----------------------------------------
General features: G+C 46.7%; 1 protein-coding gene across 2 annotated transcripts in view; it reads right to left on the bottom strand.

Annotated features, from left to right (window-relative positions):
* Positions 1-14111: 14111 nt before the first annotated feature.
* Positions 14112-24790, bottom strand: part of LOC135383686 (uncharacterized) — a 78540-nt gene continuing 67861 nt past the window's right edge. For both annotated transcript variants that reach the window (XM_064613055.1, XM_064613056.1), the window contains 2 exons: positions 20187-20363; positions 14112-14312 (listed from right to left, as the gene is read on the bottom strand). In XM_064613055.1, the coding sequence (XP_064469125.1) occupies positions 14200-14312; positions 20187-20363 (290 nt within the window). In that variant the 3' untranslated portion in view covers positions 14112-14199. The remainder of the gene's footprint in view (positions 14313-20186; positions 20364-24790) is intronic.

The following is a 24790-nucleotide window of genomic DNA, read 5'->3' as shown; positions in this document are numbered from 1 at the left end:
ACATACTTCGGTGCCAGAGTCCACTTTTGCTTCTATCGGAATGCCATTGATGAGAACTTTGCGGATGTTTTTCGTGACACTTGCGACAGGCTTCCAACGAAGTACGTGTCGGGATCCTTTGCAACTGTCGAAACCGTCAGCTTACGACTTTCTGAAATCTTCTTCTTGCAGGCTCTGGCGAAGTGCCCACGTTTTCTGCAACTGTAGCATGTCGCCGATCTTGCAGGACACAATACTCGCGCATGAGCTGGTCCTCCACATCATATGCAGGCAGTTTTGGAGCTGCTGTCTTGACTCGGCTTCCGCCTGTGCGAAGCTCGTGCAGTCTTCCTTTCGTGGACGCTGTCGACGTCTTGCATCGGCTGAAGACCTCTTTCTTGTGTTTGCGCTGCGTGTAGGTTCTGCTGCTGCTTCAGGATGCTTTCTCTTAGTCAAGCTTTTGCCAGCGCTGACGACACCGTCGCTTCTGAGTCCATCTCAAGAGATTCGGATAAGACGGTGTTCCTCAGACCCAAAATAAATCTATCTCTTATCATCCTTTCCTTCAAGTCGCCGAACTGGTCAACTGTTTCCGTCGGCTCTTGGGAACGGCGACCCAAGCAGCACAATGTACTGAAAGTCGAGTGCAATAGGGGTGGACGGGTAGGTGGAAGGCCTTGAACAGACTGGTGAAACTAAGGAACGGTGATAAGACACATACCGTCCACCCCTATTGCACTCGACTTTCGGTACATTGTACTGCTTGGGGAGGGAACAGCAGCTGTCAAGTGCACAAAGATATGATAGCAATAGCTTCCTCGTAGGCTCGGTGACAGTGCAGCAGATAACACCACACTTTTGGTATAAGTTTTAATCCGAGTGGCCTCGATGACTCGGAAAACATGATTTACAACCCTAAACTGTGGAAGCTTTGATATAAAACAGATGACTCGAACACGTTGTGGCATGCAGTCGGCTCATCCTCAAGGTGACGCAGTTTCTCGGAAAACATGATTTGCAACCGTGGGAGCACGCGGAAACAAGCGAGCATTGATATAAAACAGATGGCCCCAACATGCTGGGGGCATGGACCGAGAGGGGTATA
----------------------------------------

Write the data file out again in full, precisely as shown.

General features: G+C 46.7%; 1 protein-coding gene across 2 annotated transcripts in view; it reads right to left on the bottom strand.

Annotated features, from left to right (window-relative positions):
* Positions 1-14111: 14111 nt before the first annotated feature.
* Positions 14112-24790, bottom strand: part of LOC135383686 (uncharacterized) — a 78540-nt gene continuing 67861 nt past the window's right edge. For both annotated transcript variants that reach the window (XM_064613055.1, XM_064613056.1), the window contains 2 exons: positions 20187-20363; positions 14112-14312 (listed from right to left, as the gene is read on the bottom strand). In XM_064613055.1, the coding sequence (XP_064469125.1) occupies positions 14200-14312; positions 20187-20363 (290 nt within the window). In that variant the 3' untranslated portion in view covers positions 14112-14199. The remainder of the gene's footprint in view (positions 14313-20186; positions 20364-24790) is intronic.

The following is a 24790-nucleotide window of genomic DNA, read 5'->3' as shown; positions in this document are numbered from 1 at the left end:
ACATACTTCGGTGCCAGAGTCCACTTTTGCTTCTATCGGAATGCCATTGATGAGAACTTTGCGGATGTTTTTCGTGACACTTGCGACAGGCTTCCAACGAAGTACGTGTCGGGATCCTTTGCAACTGTCGAAACCGTCAGCTTACGACTTTCTGAAATCTTCTTCTTGCAGGCTCTGGCGAAGTGCCCACGTTTTCTGCAACTGTAGCATGTCGCCGATCTTGCAGGACACAATACTCGCGCATGAGCTGGTCCTCCACATCATATGCAGGCAGTTTTGGAGCTGCTGTCTTGACTCGGCTTCCGCCTGTGCGAAGCTCGTGCAGTCTTCCTTTCGTGGACGCTGTCGACGTCTTGCATCGGCTGAAGACCTCTTTCTTGTGTTTGCGCTGCGTGTAGGTTCTGCTGCTGCTTCAGGATGCTTTCTCTTAGTCAAGCTTTTGCCAGCGCTGACGACACCGTCGCTTCTGAGTCCATCTCAAGAGATTCGGATAAGACGGTGTTCCTCAGACCCAAAATAAATCTATCTCTTATCATCCTTTCCTTCAAGTCGCCGAACTGGTCAACTGTTTCCGTCGGCTCTTGGGAACGGCGACCCAAGCAGCACAATGTACTGAAAGTCGAGTGCAATAGGGGTGGACGGGTAGGTGGAAGGCCTTGAACAGACTGGTGAAACTAAGGAACGGTGATAAGACACATACCGTCCACCCCTATTGCACTCGACTTTCGGTACATTGTACTGCTTGGGGAGGGAACAGCAGCTGTCAAGTGCACAAAGATATGATAGCAATAGCTTCCTCGTAGGCTCGGTGACAGTGCAGCAGATAACACCACACTTTTGGTATAAGTTTTAATCCGAGTGGCCTCGATGACTCGGAAAACATGATTTACAACCCTAAACTGTGGAAGCTTTGATATAAAACAGATGACTCGAACACGTTGTGGCATGCAGTCGGCTCATCCTCAAGGTGACGCAGTTTCTCGGAAAACATGATTTGCAACCGTGGGAGCACGCGGAAACAAGCGAGCATTGATATAAAACAGATGGCCCCAACATGCTGGGGGCATGGACCGAGAGGGGTATA